news:10**********************@k26g2000oda.googlegr oups.com...
Gernot Frisch wrote:
"Lionel B" <go****@lionelb.com> schrieb im Newsbeitrag
news:e1**************************@posting.google.c om...
> Greetings,
>
> I cannot figure out why the following code does not compile:
>
> --- BEGIN CODE ---
>
> typedef double ftype(double);

what you do is:
template <double f> double func(f x);
But: You don't want to give the type of the template argument,
since
it's a "template".
So, use

template<class C> double fkt(C argC);
Apologies if I'm being obtuse, but I don't understand this reply at all
:(


er... do you know what templates are and what you use them for?


Yes.
What are you trying to do? I don't get a clue from your source code,
that I have in common with your compiler ;)


I am implementing Todd Veldhuizen's "Pointer-to-function as a template
parameter" scheme to inline callbacks in extensive loops. See
http://osl.iu.edu/~tveldhui/papers/techniques/ (Section 1.4) for the
rationale behind the technique.

My sample code is a "minimalist example" of the real problem which
arose when trying to build a template class (my class B above) with a
function (my function B::foo) that calls the member template function
(my A::eval) for a member object (my B::a). I hope this is clear(ish).

The (rather esoteric) solution I was looking for was supplied by Markus
Moll in a previous post.

Regards,

--
Lionel B

Jul 22 '05 #7
> return a.template eval<F>();

WTF? Never seen C++ like this before. Now, this is totally insane.
Let me get this in my hamster brain:
F is a function of type: double()(double).
And class A's got a member:
template<ftype F> double eval();

Now, class B has a function that will call a 'eval' of an 'A' object
er... No. I'm too stupid. Honestly, can anyone please give me a like
to what you did here?
Jul 22 '05 #8

"Gernot Frisch" <Me@Privacy.net> wrote in message
Now, class B has a function that will call a 'eval' of an 'A' object
er... No. I'm too stupid. Honestly, can anyone please give me a like
to what you did here?


I think Markus gave the explanation. You may want to read Josuttis and
Vandevoorde's book on Templates - "C++ Templates: The Complete Guide", they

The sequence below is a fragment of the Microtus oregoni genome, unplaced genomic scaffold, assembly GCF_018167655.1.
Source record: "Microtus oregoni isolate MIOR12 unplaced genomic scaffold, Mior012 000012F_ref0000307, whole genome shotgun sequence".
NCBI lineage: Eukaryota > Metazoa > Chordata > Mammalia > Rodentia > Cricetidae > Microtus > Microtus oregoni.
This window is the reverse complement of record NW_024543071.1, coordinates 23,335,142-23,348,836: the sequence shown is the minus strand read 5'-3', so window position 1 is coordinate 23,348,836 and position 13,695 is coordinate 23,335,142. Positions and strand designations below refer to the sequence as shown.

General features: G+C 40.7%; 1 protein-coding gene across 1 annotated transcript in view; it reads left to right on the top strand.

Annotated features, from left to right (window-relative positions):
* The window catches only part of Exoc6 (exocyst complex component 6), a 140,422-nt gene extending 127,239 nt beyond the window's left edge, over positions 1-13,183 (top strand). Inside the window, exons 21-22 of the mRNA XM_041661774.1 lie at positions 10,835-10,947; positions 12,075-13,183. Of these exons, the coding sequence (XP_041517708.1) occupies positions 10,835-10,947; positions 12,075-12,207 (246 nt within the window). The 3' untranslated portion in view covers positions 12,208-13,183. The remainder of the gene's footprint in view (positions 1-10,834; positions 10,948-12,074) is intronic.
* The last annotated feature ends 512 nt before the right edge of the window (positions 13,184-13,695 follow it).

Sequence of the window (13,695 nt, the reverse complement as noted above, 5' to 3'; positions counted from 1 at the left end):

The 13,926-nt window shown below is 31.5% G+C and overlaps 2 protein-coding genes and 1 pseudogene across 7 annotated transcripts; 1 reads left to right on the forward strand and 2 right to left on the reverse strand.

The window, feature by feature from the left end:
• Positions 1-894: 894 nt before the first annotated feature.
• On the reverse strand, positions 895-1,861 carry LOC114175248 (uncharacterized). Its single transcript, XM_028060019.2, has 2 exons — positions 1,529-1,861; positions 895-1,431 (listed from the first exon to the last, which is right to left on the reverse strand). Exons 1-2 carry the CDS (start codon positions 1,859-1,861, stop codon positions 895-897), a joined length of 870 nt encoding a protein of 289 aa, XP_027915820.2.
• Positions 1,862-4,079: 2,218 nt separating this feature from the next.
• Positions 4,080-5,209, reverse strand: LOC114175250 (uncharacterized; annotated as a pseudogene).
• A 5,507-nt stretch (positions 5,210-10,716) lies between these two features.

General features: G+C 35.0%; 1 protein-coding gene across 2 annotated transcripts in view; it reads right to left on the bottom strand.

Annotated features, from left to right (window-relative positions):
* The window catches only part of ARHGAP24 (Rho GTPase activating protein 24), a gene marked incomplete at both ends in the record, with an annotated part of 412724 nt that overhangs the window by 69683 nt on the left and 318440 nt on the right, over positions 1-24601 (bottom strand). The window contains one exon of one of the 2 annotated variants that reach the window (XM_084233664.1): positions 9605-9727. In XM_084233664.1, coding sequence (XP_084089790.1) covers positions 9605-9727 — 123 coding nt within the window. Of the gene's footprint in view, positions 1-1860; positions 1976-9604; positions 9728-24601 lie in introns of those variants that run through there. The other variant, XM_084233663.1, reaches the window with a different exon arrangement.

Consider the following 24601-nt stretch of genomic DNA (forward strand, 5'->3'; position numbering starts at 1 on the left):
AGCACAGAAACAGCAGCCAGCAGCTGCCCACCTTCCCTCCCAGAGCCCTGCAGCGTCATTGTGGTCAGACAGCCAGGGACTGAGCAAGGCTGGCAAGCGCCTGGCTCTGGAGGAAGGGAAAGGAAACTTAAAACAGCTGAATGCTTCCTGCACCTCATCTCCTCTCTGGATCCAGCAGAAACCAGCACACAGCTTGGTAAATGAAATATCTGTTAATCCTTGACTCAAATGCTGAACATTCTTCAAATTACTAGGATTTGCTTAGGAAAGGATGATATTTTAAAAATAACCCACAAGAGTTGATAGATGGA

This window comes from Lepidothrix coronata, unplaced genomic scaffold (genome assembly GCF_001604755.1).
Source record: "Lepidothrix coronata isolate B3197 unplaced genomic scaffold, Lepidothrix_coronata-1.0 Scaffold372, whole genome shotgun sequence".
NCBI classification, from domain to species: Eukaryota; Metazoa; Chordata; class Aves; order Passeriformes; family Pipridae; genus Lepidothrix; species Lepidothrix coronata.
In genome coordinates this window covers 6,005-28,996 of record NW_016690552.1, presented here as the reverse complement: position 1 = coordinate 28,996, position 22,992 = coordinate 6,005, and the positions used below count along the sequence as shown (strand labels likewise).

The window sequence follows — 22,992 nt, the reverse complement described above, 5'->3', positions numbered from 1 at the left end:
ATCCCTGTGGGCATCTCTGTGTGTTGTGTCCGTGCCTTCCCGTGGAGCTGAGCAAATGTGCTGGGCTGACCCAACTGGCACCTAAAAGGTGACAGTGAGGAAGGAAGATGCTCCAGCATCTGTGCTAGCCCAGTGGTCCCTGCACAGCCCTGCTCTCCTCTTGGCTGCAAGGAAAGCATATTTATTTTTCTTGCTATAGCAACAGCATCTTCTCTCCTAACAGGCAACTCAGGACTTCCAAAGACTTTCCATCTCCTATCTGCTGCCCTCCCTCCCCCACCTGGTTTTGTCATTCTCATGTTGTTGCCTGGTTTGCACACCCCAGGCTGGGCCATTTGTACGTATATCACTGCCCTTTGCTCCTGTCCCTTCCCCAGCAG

cover many such tips and traps in their book.

Sharad
Jul 22 '05 #9
Gernot Frisch wrote in news:2s*************@uni-berlin.de in
comp.lang.c++:
return a.template eval<F>();


WTF? Never seen C++ like this before. Now, this is totally insane.
Let me get this in my hamster brain:
F is a function of type: double()(double).
And class A's got a member:
template<ftype F> double eval();

Now, class B has a function that will call a 'eval' of an 'A' object
er... No. I'm too stupid. Honestly, can anyone please give me a like
to what you did here?


Well the ".template" is only required here because of a compiler error,
with a conforming compiler, you can write:

return a.eval< F >();

However if 'a' was dependant on a template paramiter (it isn't in the
OP's code) the the compiler needs to be told that object a's eval
member is a template member, otherwise the compiler treats the
above as:

return ((a.eval) < F ) > ();

In this case a syntax error ! however:

struct A
{
template < int N >
void eval( int a );
};

struct B
{
int eval;
}

template < typename T >
void example( T t )
{
t.eval < 10 > ( 13 );
};

Substitute A and B for T in example() and you can see that without
the .template both could (but don't) compile with completely
different symantics.

example() is designed to work with B style object's, i.e. with
a simple eval member.

template < typename T >
void another( T t )
{
t.template eval < 10 > ( 13 );
};

another() above is designed to work with A style object's, i.e.
with a template member function eval.

Rob.
--
http://www.victim-prime.dsl.pipex.com/
Jul 22 '05 #10
Hi

Rob Williscroft wrote:
Well the ".template" is only required here because of a compiler error,
with a conforming compiler, you can write:

return a.eval< F >();


Okay, I suspected that (there really is no obvious reason for .template),
but section 14 did a great job of confusing me... ;-)

Markus

Jul 22 '05 #11